The Last Hundred Yards is unlike any tactical wargame published to date. It introduces innovative systems intended to model Small Unit Behavior in Combat during WW2. It is fun, fast-paced, and provides a very good simulation of what it was like to command combat units at the platoon or company level.
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|Nombre de joueurs||1 à 2 joueurs|
The Last Hundred Yards is unlike any tactical wargame published to date. It introduces innovative systems intended to model Small Unit Behavior in Combat during WW2. It is fun, fast-paced, and provides a very good simulation of what it was like to command combat units at the platoon or company level. The game ispurposely designed to deliver a brisk yet intensive gaming experience that forces many decisions upon you as you take command of an infantry company in Western Europe after the D-Day landings.
Here's a look at the major innovations and the designer's thinking behind the systems featured in the The Last Hundred Yards:
Initiative and Advantage: In The Last Hundred Yards, only the player winning the initiative has a proactive game turn; his opponent is limited to reaction only. Generally, the attacker has the initiative or momentum at the beginning of a small unit combat as the result of plans and preparation, so he generally dictates the action. The defender will generally react to the attacker's actions, hoping at some point to blunt or take away the attacker's momentum. This is represented in The Last Hundred Yards by player advantage and the importance of winning the initiative.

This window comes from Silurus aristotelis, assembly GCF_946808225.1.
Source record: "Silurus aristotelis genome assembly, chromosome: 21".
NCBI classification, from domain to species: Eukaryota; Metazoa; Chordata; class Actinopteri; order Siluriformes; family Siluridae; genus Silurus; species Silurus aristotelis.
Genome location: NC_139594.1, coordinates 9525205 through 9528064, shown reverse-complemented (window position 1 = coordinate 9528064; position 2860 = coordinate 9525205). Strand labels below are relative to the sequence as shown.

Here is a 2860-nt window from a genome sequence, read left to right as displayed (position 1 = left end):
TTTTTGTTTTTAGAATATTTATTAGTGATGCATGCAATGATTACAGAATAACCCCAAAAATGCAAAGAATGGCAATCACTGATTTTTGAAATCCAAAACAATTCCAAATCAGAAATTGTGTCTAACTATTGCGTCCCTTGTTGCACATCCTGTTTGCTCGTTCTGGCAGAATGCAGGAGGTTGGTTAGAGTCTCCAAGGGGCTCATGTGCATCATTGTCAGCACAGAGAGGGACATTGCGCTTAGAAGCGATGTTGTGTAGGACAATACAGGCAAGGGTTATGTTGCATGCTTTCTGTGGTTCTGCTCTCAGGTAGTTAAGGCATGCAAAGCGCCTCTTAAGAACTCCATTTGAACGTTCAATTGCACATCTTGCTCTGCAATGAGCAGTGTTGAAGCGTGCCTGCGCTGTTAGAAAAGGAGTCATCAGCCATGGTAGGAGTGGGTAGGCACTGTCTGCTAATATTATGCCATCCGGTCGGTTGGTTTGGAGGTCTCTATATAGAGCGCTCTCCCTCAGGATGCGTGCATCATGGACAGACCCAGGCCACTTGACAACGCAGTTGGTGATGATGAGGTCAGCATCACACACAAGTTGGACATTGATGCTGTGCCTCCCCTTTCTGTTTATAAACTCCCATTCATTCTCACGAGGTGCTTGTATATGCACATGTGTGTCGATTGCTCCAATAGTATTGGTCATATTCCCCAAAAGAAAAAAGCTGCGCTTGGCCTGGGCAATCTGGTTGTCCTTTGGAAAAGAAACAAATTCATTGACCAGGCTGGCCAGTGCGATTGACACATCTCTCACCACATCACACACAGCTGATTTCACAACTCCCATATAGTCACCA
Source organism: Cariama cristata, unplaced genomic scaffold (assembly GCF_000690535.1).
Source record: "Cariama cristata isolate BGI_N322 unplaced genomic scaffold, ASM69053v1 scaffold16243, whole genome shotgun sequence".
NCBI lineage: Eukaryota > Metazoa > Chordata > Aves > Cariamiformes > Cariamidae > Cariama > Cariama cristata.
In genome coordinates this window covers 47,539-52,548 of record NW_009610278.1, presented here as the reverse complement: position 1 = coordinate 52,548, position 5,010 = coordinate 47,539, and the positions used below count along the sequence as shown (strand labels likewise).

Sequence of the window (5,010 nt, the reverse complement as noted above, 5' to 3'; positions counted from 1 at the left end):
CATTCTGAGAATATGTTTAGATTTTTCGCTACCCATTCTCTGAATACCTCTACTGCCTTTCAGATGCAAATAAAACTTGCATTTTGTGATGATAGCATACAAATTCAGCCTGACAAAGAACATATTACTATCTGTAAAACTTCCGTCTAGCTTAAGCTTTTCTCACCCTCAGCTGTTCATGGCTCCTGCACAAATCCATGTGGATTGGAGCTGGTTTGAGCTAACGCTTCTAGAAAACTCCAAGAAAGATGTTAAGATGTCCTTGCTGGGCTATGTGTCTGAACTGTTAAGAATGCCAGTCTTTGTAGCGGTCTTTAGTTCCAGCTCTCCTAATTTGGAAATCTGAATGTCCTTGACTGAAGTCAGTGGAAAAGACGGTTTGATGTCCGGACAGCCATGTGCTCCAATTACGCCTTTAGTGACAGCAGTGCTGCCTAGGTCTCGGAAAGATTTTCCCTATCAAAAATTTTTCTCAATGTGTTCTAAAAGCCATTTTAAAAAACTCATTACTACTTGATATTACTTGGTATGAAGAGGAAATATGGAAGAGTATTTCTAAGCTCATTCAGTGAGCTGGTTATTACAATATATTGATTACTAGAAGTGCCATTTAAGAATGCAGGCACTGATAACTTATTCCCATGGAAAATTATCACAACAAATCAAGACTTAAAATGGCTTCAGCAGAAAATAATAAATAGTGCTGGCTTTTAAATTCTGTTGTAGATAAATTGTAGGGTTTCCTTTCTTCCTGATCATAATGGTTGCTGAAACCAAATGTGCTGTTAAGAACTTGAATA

Simultaneous vs Sequential: In small unit combat, things are happening simultaneously. In an attack on an enemy position, some units of a formation provide cover fire to suppress the enemy, while other units maneuver against the enemy position. These actions take place simultaneously. But, in most current tactical games, opportunity fire is sequential and is typically represented by the Phasing Player moving a unit or stack of units a single hex at a time, giving the non-phasing player an opportunity to fire. Then he moves into the next hex, again giving the non-phasing player an opportunity to fire, etc. Once he has finished moving one unit or stack of units, he selects another and repeats the process until he has moved all of his units. Not only is this very time consuming, but it's often unrealistic as well. First, the phasing player can adjust his move depending on the opportunity fire result. In reality, all these things are happening at the same time. Each player’s units would be moving and firing simultaneously and may not know or see where the enemy maneuvered. In The Last Hundred Yards, simultaneous movement and opportunity fire are modeled primarily through the Action / Reaction Cycle and Fire Mechanics.